If you go to the “How it works” tab of sendsafely.com, you’ll see that the whole process uses symmetric encryption using “OpenPGP message format,” which is not the same as using the full OpenPGP. The key is composed of a part generated by the sender, and another made by the service, which stores the sender-encrypted data. When the recipient clicks a link sent by email (which contains the sender’s half of the key hidden within the fragment identifier of the link, following a # character so it doesn’t get sent to the server), the server authenticates the recipient (by email, duh, or by SMS) and then gives her the half of the key it holds. And then the recipient, having both halves of the key, can finally decrypt the message, which the server was storing for her. Aside from the fact that storing the encrypted data seems unnecessary, the whole process seems to have as its objective that the recipient must definitely prove to the server that she is the person owning that email address. But if this is done via confirmation email, any interloper could do it just as easily. Additionally, the service is commercial and rather stingy at its “free” level. Verdict: faint smell of snake oil.
I didn’t try them all because the descriptions seemed clear enough, but I did try Lock Magic and SendSafely because I was curious about they managed to maintain security without passwords (Lock Magic), or by sending them automatically (SendSafely). I will refer to both together because my experience ended up being quite similar for both. I installed the extensions on one Chrome account, which acted as the sender. I used another chrome account as recipient, with its own separate email address, as but I did not install the extensions there (at first). Sending followed the expected routine: click the icon, a “secure” window appears, type the secret message, click “send”. Both services required an account to be made (of course), which was fairly straightforward, and then Gmail sent the email to the recipient. SendSafely offered a link to be sent by other means, which makes sense since that’s what the email contains, more or less disguised by graphics.
Fun began when the recipient got the email. SendSafely refused to give the decrypted secret before first authenticating the recipient, which was done by clicking on a confirmation email sent to the same address, and then it opened a separate tab containing the secret. Clicking on the link later just opened the tab with the decrypted secret, since presumably the recipient had been previously authenticated. Lock Magic forced me to make an account, with a password, and to go through hoops authenticating it by the same confirmation email method, with a few failures in-between. Later decryptions happened automatically if the Lock Magic extension was installed.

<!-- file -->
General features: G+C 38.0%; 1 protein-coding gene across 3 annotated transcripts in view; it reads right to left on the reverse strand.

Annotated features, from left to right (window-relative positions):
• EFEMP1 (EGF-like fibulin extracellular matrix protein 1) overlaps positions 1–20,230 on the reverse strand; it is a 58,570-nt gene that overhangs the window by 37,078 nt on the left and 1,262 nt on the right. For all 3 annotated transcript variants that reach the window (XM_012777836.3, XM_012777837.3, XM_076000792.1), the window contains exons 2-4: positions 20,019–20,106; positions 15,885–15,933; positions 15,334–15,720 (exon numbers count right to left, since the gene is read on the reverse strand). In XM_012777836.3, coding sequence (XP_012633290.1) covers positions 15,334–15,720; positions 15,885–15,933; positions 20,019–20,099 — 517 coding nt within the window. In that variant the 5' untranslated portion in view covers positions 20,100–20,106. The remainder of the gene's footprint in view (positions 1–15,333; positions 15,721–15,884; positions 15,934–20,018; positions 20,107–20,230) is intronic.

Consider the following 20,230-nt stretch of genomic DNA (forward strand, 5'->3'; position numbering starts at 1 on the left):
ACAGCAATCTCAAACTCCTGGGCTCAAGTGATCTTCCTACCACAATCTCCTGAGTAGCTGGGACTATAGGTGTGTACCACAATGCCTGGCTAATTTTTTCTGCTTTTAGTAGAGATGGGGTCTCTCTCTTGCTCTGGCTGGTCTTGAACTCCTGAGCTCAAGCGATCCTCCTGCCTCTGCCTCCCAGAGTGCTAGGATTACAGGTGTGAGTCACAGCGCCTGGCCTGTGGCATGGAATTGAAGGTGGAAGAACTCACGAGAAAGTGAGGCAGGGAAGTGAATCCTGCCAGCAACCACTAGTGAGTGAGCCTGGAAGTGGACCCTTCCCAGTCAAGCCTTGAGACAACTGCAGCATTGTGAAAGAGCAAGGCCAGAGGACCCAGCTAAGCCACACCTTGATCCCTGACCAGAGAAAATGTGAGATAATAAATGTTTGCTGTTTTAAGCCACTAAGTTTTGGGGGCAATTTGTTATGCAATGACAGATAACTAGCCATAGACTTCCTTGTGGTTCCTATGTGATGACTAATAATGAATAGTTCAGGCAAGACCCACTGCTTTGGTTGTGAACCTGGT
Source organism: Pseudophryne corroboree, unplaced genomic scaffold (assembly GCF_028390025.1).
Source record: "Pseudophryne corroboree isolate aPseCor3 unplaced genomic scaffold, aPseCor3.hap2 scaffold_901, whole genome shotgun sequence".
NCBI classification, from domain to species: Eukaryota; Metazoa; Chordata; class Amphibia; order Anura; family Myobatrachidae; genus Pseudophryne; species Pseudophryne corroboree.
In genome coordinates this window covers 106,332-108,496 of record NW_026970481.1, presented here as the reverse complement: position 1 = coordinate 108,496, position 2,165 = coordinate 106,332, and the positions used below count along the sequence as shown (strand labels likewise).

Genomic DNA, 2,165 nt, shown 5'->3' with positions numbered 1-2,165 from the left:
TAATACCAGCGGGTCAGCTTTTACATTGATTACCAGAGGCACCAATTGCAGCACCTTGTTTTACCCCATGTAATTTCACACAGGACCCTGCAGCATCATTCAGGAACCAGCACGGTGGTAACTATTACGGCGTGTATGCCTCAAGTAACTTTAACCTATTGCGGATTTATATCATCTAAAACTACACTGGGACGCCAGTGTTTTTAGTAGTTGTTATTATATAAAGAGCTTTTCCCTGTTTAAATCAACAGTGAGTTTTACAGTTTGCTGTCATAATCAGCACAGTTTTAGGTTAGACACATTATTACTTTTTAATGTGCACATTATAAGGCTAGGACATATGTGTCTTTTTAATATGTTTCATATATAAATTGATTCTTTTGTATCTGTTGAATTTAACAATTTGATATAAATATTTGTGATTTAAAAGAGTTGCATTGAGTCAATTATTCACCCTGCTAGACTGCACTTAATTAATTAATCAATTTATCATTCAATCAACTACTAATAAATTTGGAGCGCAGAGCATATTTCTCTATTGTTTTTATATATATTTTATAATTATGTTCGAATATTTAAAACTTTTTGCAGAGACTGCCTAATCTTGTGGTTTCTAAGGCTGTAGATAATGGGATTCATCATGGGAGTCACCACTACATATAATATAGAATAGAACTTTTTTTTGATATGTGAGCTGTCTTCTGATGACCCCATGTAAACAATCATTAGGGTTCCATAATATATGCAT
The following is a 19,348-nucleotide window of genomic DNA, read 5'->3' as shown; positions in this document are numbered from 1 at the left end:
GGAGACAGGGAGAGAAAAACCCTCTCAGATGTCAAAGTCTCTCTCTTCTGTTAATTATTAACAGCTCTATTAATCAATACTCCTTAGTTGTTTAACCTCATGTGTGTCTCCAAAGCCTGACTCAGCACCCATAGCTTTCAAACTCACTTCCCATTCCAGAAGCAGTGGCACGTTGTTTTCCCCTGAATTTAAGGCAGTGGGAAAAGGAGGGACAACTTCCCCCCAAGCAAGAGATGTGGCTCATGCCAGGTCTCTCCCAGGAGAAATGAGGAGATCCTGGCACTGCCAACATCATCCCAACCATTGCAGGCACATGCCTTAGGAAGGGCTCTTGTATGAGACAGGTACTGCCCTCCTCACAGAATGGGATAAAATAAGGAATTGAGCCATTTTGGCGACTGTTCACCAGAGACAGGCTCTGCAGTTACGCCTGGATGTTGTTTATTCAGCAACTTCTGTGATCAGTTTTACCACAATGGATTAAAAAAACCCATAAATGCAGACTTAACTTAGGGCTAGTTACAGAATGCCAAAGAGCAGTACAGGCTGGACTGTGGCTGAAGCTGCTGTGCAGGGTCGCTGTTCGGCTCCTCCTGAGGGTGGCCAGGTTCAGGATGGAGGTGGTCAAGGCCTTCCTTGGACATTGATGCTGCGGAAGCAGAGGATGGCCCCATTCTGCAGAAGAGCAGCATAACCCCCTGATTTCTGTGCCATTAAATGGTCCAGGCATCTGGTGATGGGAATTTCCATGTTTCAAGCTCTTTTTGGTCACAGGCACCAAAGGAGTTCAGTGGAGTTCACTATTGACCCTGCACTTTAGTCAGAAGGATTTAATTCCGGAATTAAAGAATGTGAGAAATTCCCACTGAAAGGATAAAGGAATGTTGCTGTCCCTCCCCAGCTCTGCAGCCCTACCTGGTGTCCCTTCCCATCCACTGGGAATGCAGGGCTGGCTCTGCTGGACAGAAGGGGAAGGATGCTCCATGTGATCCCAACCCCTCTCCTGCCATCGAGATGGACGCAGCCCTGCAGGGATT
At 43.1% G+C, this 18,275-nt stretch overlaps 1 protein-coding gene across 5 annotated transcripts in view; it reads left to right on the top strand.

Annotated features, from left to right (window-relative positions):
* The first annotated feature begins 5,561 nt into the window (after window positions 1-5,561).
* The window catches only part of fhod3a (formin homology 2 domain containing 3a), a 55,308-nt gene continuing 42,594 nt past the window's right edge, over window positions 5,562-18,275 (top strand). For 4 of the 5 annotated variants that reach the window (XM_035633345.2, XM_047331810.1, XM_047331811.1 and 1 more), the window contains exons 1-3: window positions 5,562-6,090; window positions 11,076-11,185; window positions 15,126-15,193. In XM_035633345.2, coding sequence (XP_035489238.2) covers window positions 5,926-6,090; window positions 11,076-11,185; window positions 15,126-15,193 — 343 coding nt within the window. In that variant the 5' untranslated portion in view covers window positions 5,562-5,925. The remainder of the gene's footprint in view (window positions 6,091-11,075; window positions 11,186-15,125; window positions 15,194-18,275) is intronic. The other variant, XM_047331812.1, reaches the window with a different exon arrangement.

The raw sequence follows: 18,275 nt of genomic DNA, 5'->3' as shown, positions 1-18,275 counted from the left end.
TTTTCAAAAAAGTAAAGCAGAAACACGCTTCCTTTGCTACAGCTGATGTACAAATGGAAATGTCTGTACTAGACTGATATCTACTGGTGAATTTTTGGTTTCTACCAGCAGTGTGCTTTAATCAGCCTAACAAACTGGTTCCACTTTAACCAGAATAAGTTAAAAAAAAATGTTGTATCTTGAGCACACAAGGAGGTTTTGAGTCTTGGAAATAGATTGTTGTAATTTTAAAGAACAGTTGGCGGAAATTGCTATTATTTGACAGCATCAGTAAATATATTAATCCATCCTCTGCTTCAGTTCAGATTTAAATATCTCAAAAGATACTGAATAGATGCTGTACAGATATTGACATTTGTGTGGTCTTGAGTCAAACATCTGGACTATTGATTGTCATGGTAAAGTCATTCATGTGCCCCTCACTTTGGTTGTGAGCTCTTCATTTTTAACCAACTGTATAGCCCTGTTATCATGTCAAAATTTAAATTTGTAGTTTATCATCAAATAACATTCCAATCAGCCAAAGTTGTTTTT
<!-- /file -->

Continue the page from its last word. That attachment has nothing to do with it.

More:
So how do they compare with PassLok for Email and PassLok Universal? They fall roughly into two categories: PGP and such implementations (Jumble, Cipher Mail), and trusted server holding data and/or keys (SecureMail, Crypto Data, Encipher It, Lock Magic no matter how hard it claims that no password is needed, and SendSafely no matter how hard it claims PGP status). PassLok is closer in concept to the PGP apps because it uses no trusted server (it’s worthwhile repeating this: no server). A server can be hacked or legally forced to betray its users. An app that consists solely of code can also be compromised so its security is only apparent, but this is much harder because it would imply changing the code at all sources (and continuing to do so after each update) via hack or legal strong arm. In the US, the legal integrity of computer code is protected by the 1st Amendment to the Constitution, as the original PGP case proved. No one can be forced to produce and/or publish compromised code, since code is catalogued as “speech” under US law.
I actually wrote this article three months ago, but it was unpublished until yesterday I discovered I had forgotten to do it. Which prompted me to update the numbers. Most extensions have gone up in users (except Jumble, that has gone down), with Mailvelope and Flowcrypt, which actually didn’t get discussed much, having made the largest gains. Could this mean that users are, finally, warming up to email encryption?